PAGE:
At this point, I am sure that some are questioning these numbers and if all of these deaths and overdoses are secondary to prescription medicine. Some recent research suggests that two thirds of all deaths related to opiate overdoses started via well intentioned prescriptions for benign conditions with patients switching to street based opiates that are less expensive and more readily available. Even if the percentage is much lower, what is an acceptable risk? It is worth considering that there is some moderate quality evidence for short-term pain relief with opiates and low quality evidence for improvement in function (ref). In fact, no long-term trials have been performed with placebo for opiates and low back pain. Recently, the journal Science published an article suggesting that there is risk for opiates causing hyperalgesia with prolonged use (ref). So we have an intervention with modest effects that are short lived, carry significant risks including death and likely actually worsen pain over the long-term and they are prescribed ubiquitously.
The Surgeon General took the unprecedented step of mailing over 2 million health practitioners to help “Turn the tide” of the opiate epidemic. Here, he recommended ways to curb opiate usage and I can happily report that one of his recommendations was to suggest not to prescribe opioids as a first line intervention for noncancerous pain. He went even further and suggested considering exercise, physical therapy and cognitive behavioral therapy along with a number of alternative medications. The fact that physical therapy and exercise are mentioned should be rejoiced but we should also be concerned that exercise is not considered an integral component of physiotherapy. Also interesting is how this epidemic has identified massive gaps in the education provided to clinicians to treat pain. Apparently, veterinarian students get far more education than any health care provider in the management of pain as mentioned in a Canadian study of pain education (ref).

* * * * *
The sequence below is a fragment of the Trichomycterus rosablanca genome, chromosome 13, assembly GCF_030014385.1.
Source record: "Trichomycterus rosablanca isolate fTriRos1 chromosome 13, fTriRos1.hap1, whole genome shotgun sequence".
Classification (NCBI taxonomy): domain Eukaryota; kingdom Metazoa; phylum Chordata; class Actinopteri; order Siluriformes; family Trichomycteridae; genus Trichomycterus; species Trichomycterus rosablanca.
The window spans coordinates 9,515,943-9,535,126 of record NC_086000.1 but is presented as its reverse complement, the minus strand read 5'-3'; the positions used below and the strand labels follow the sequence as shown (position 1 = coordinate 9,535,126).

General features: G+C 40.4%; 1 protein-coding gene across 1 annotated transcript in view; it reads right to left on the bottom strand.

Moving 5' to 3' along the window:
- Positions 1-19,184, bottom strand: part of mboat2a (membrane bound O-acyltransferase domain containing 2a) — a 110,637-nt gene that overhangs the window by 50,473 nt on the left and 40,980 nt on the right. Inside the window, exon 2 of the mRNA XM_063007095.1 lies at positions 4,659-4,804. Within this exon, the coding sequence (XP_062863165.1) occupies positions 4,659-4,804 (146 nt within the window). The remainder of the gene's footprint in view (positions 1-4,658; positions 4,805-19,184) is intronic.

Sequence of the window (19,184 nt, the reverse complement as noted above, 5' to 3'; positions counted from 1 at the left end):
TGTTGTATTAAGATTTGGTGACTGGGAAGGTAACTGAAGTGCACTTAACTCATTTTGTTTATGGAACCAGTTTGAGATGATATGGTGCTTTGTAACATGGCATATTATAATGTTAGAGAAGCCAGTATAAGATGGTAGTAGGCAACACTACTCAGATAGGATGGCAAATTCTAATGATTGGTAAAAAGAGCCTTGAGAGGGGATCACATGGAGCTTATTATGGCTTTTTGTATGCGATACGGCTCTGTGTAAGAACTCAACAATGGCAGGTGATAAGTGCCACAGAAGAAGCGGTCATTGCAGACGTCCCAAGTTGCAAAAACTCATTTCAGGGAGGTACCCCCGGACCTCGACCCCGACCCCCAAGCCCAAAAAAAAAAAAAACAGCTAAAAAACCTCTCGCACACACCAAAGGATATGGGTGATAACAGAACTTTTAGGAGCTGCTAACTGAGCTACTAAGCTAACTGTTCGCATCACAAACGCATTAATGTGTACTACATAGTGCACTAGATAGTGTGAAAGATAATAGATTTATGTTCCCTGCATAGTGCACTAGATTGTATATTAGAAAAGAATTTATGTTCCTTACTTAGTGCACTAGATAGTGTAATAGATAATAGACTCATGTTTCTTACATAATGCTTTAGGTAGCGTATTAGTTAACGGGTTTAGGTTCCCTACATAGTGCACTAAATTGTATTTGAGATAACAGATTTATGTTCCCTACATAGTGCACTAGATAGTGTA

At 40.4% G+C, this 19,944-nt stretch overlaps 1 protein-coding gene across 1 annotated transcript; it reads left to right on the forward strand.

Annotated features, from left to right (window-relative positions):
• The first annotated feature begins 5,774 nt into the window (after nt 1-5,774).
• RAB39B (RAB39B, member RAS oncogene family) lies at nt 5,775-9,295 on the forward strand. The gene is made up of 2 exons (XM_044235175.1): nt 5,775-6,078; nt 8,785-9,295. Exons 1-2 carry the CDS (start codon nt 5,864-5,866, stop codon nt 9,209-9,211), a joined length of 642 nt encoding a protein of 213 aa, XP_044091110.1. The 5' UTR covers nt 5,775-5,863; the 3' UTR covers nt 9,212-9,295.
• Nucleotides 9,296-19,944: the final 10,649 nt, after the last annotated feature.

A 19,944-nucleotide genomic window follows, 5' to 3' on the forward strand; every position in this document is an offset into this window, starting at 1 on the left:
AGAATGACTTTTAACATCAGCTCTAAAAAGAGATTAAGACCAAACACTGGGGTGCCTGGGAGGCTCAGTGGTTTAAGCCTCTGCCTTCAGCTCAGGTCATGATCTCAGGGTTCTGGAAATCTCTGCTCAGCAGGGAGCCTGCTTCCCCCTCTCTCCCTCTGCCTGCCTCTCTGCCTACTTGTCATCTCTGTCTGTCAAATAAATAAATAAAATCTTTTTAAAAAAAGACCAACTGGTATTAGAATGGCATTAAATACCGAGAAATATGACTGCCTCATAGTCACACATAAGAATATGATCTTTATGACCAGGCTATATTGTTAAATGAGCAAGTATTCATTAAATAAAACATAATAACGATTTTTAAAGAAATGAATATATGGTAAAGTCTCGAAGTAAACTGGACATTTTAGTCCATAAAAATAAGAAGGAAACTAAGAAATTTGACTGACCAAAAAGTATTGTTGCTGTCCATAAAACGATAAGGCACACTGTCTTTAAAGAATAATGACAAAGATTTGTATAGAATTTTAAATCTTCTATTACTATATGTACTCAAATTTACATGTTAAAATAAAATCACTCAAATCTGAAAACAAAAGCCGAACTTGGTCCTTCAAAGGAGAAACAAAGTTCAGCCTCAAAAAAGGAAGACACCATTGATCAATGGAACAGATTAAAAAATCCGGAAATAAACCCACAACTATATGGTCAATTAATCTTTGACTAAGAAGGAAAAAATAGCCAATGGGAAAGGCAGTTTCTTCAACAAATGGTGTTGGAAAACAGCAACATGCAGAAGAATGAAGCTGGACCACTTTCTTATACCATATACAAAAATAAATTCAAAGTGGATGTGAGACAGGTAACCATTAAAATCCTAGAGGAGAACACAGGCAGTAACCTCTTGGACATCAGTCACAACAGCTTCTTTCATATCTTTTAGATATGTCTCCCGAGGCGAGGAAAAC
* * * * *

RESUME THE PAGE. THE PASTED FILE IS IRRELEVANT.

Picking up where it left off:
So, what can we do to propel our profession to the forefront of musculoskeletal management and avoid the pitfalls of medicine’s present approach to musculoskeletal pain? With low back pain, there is research that accessing early physiotherapy leads to less surgery, drugs and costs (ref). Sadly, our physiotherapy is massively underutilized, with most episodes of low back pain never being seen by a physiotherapist. From a bigger picture perspective, we need to more actively promote our profession and its ability to decrease cost and improve health outcomes.